While the movie is full of suspense and horrifying gore, something special sets it apart from some other horror flicks.
“I really enjoyed the characters,” said Ted Wilson, Telluride Horror Film Festival director. “I just thought it was a really solid horror film.”
Wilson should know. He watched the more than 300 films entered into the festival and narrowed the selection to 17 feature films.
Because “Chemical Peel” basically was produced for the price of a used car, Braxtan had to shoot it using limited locations. This means the characters’ actions truly drive the plot in the film, which can be challenging.
“Chemical Peel” has the trademark horror moments and it pays homage to some of Braxtan’s favorite films and directors. Certain scenes are tinged with a flavor of Alfred Hitchcock, Ridley Scott or Sam Raimi.
Braxtan calls one of the more gruesome death scenes the movie’s “Alien” scene. “I wanted people to see a chest-burster,” he said, referring to the trademark moment in the science fiction-horror movie.
And, of course, there are a lot of horrible death scenes, spaced artfully through the plot to keep the viewer in suspense over who will drop next.
“We have a body count that would make Freddy Krueger proud,” he said. “It’s not quite Jason Voorhees, though.”
The team started shooting “Chemical Peel” around Thanksgiving 2011, working on weekends off from their regular film and TV jobs.
Braxtan filmed the majority of the movie in a house he was renting, though it was sometimes tricky when his cat, Goober 2.0, ruined a good shot of bloody carnage by walking through the scene.
Braxtan chose to shoot the outside scenes in Ojai Valley, Calif., “because I wanted it to look like Fruita,” he said.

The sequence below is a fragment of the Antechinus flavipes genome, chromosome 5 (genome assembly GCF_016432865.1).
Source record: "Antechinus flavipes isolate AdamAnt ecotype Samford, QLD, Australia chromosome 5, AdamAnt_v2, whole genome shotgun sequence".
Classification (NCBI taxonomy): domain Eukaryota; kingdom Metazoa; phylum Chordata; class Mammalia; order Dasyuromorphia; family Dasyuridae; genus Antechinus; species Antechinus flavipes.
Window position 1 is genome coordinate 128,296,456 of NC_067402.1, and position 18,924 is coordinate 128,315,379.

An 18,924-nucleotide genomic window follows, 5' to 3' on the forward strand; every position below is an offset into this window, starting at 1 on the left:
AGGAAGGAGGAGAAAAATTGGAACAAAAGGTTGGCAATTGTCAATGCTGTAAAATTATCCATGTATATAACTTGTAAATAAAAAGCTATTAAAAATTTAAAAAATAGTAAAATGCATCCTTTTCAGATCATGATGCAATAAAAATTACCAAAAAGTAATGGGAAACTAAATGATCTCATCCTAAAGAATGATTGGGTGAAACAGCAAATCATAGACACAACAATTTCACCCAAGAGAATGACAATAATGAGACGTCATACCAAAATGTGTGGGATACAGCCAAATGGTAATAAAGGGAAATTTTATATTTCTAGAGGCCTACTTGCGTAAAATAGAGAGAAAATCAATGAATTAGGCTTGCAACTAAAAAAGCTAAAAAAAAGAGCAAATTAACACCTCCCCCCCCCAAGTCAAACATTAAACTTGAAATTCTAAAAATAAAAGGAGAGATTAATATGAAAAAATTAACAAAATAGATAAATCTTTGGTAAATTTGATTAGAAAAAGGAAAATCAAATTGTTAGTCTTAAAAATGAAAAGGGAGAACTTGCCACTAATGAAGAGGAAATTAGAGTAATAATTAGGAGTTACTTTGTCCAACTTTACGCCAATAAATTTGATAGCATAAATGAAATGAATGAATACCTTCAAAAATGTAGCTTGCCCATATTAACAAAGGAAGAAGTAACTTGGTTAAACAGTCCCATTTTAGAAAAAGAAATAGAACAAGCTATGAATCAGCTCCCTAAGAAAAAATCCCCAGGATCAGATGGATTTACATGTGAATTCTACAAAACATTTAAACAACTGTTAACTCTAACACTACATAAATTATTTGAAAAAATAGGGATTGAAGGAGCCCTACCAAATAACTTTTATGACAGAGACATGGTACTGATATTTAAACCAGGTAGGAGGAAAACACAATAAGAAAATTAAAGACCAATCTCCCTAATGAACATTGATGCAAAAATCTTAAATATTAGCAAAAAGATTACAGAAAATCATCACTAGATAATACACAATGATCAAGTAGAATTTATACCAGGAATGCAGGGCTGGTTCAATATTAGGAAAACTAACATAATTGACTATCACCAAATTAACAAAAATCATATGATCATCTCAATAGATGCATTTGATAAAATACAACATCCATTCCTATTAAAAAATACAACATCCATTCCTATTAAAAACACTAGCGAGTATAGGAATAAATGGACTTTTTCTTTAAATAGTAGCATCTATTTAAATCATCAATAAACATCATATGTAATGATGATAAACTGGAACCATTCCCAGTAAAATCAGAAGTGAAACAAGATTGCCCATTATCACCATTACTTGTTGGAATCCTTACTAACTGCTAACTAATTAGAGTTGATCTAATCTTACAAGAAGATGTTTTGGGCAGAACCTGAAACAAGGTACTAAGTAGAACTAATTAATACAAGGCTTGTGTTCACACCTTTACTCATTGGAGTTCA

BIG DEALS AND FUTURE
Braxtan’s team finished 90 percent of the shooting for “Chemical Peel” within a month, and all the other odds and ends came together within a year. The film was finished by January 2012, and Braxtan started marketing the project to big distribution companies.
To say the least, he was thrilled when Lionsgate made the purchase to distribute the film. For the first time, he sold a project to someone else, available for a mass market to see.
Selling the film to Lionsgate was a huge milestone for Braxtan, one he wants to hold on to and look back on later, like he did when he made “Return of the Ghostbusters” for $3,000 in film school.
“The goal is five years from now, we’ll be looking at the Lionsgate deal being equally small,” Braxtan said.
Another goal of Braxtan’s is to bring more film to Colorado, which he’d love to do if he had more funding to shoot on location. Colorado has a special place in Braxtan’s heart, and his wife also is a Coloradan from the Denver area.
That is why he decided to enter “Chemical Peel” in the Telluride festival, so it could be seen in Colorado first.
Teri Braxtan thoroughly enjoyed watching the world premiere of “Chemical Peel” from the balcony of the Sheridan Opera House. Her favorite part was seeing her son’s name in the credits and knowing how far he has come from those days shooting movies out at the end of 17 Road.
“Well, I think you’ve got the fake blood mastered, Hank,” she said after the show. “That used to be an issue, but not anymore!”